Event Title

Physical Activity Patterns of Deaf Adults

Location

CSU Ballroom

Start Date

9-4-2012 1:00 PM

End Date

9-4-2012 2:30 PM

Student's Major

Human Performance

Student's College

Allied Health and Nursing

Mentor's Name

Suzannah Armentrout

Mentor's Department

Human Performance

Mentor's College

Allied Health and Nursing

Description

According to Gallaudet researchers (2012), approximately 9-22 out of 1,000 people in the United States are deaf or have severe hearing impairment. Being deaf or having a hearing impairment may influence ones’ ability to participate in physical activity and even more so if one is interested in team sports due to additional communication barriers (Hopper, 2012). Much of the research examining physical activity patterns and barriers in deaf individuals has focused on youth. For instance Longmuir and Bar-Or’s (2000) study examined physical activity participation of youth with a number of disabilities, including deaf children and found that children with hearing loss had the highest levels of physical activity participation compared to other disabilities. However most research investigating physical activity patterns of deaf youth has focused on physical education and sport programs within schools (Hopper, 2012). Physical activity patterns of deaf adults or those who have severe hearing impairment has received little attention (Hopper, 2012). In fact, Hopper has suggested that research focusing on physical activity, barriers to participation, exercise patterns, participation in team sports, and active living is “non-existent” (p. 1) in deaf adults. The purpose of this research is to provide a literature review on this topic which will be the foundation for a study in the near future. This research will address the gap in knowledge on deaf adults and individuals with severe hearing impairment discussed by Hopper. The research question is, what are the physical activity patterns of people who are deaf or have severe hearing impairment?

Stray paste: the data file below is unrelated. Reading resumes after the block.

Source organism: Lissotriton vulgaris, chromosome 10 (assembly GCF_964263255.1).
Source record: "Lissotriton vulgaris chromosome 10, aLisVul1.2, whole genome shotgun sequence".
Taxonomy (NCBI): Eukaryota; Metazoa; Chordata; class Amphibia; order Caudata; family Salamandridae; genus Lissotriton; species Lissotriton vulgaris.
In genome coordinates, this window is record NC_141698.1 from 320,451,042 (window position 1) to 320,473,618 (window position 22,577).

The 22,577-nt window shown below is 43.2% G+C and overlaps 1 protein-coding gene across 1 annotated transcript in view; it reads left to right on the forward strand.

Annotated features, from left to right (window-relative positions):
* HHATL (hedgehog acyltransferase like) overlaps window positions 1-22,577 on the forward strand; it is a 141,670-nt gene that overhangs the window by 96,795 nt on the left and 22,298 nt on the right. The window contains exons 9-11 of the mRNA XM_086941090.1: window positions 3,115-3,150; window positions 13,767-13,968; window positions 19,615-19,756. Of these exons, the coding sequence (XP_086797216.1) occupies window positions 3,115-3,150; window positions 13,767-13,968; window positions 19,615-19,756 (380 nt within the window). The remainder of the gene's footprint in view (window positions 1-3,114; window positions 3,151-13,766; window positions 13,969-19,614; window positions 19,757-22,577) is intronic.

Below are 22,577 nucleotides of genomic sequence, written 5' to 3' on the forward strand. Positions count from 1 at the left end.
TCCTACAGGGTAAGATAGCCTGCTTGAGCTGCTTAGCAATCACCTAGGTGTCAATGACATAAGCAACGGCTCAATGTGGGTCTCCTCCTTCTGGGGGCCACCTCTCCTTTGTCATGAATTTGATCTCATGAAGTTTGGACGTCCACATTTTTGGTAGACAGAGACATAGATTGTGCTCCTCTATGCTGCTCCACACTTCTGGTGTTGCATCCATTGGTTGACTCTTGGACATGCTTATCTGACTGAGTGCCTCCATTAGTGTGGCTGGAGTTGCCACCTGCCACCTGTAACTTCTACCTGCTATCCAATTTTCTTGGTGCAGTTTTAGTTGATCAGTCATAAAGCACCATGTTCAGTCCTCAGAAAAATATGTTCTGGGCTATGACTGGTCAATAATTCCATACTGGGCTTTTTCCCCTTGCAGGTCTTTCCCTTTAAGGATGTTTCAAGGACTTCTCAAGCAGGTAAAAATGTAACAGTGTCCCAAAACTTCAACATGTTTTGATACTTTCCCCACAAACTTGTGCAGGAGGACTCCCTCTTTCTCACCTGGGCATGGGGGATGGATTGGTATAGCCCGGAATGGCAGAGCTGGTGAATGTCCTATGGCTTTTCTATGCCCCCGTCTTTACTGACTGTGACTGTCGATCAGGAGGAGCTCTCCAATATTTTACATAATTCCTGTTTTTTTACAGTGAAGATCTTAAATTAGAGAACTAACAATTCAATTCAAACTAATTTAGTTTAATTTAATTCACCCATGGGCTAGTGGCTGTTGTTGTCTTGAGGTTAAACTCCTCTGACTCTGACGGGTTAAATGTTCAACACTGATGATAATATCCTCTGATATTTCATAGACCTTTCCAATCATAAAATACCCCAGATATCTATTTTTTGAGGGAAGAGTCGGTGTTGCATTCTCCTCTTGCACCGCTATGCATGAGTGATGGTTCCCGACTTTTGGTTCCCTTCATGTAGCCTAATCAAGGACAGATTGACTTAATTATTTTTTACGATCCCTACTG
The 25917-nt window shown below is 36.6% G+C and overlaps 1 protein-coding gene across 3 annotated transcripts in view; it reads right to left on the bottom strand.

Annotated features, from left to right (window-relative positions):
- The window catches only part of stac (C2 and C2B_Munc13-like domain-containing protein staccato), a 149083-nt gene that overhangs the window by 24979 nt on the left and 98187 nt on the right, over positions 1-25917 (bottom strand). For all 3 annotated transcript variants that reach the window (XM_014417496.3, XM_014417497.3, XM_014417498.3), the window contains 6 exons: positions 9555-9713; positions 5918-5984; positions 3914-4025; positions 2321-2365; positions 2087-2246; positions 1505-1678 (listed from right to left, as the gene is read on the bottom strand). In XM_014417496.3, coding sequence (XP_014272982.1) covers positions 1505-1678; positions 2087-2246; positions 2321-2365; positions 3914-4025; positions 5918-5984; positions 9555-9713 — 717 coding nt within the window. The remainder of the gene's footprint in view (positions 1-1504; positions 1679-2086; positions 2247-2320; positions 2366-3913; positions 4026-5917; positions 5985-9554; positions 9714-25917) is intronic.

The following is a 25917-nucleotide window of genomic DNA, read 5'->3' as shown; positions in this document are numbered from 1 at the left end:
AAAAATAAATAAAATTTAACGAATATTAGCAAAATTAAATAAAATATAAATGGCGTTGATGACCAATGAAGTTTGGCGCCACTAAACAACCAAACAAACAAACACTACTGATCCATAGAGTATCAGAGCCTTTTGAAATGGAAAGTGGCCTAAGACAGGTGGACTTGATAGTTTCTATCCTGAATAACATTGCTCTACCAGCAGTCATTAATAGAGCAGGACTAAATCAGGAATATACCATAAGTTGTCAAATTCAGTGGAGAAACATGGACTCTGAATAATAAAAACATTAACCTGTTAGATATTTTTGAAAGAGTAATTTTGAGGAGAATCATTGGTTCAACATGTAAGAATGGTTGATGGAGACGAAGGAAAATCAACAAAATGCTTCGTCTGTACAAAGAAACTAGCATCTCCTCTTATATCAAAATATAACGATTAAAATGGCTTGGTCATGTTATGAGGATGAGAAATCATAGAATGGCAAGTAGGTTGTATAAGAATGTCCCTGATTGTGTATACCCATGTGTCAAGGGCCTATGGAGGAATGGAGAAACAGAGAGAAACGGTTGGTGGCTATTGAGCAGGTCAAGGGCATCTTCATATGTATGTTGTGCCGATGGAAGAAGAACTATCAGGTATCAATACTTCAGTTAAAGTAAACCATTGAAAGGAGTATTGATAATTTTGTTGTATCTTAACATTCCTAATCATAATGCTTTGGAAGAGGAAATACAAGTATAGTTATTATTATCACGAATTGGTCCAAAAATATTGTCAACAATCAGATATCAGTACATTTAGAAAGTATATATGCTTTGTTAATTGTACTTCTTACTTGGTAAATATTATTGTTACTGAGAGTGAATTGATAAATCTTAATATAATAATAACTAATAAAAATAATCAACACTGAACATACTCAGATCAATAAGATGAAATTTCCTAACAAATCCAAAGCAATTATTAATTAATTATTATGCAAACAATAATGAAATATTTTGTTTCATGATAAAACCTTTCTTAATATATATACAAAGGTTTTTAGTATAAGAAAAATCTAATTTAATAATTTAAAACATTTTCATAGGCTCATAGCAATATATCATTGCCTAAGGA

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Apr 9th, 1:00 PM Apr 9th, 2:30 PM

Physical Activity Patterns of Deaf Adults

CSU Ballroom

According to Gallaudet researchers (2012), approximately 9-22 out of 1,000 people in the United States are deaf or have severe hearing impairment. Being deaf or having a hearing impairment may influence ones’ ability to participate in physical activity and even more so if one is interested in team sports due to additional communication barriers (Hopper, 2012). Much of the research examining physical activity patterns and barriers in deaf individuals has focused on youth. For instance Longmuir and Bar-Or’s (2000) study examined physical activity participation of youth with a number of disabilities, including deaf children and found that children with hearing loss had the highest levels of physical activity participation compared to other disabilities. However most research investigating physical activity patterns of deaf youth has focused on physical education and sport programs within schools (Hopper, 2012). Physical activity patterns of deaf adults or those who have severe hearing impairment has received little attention (Hopper, 2012). In fact, Hopper has suggested that research focusing on physical activity, barriers to participation, exercise patterns, participation in team sports, and active living is “non-existent” (p. 1) in deaf adults. The purpose of this research is to provide a literature review on this topic which will be the foundation for a study in the near future. This research will address the gap in knowledge on deaf adults and individuals with severe hearing impairment discussed by Hopper. The research question is, what are the physical activity patterns of people who are deaf or have severe hearing impairment?

Recommended Citation

Butler, Kenisha. "Physical Activity Patterns of Deaf Adults." Undergraduate Research Symposium, Mankato, MN, April 9, 2012.
http://cornerstone.lib.mnsu.edu/urs/2012/poster-session-B/48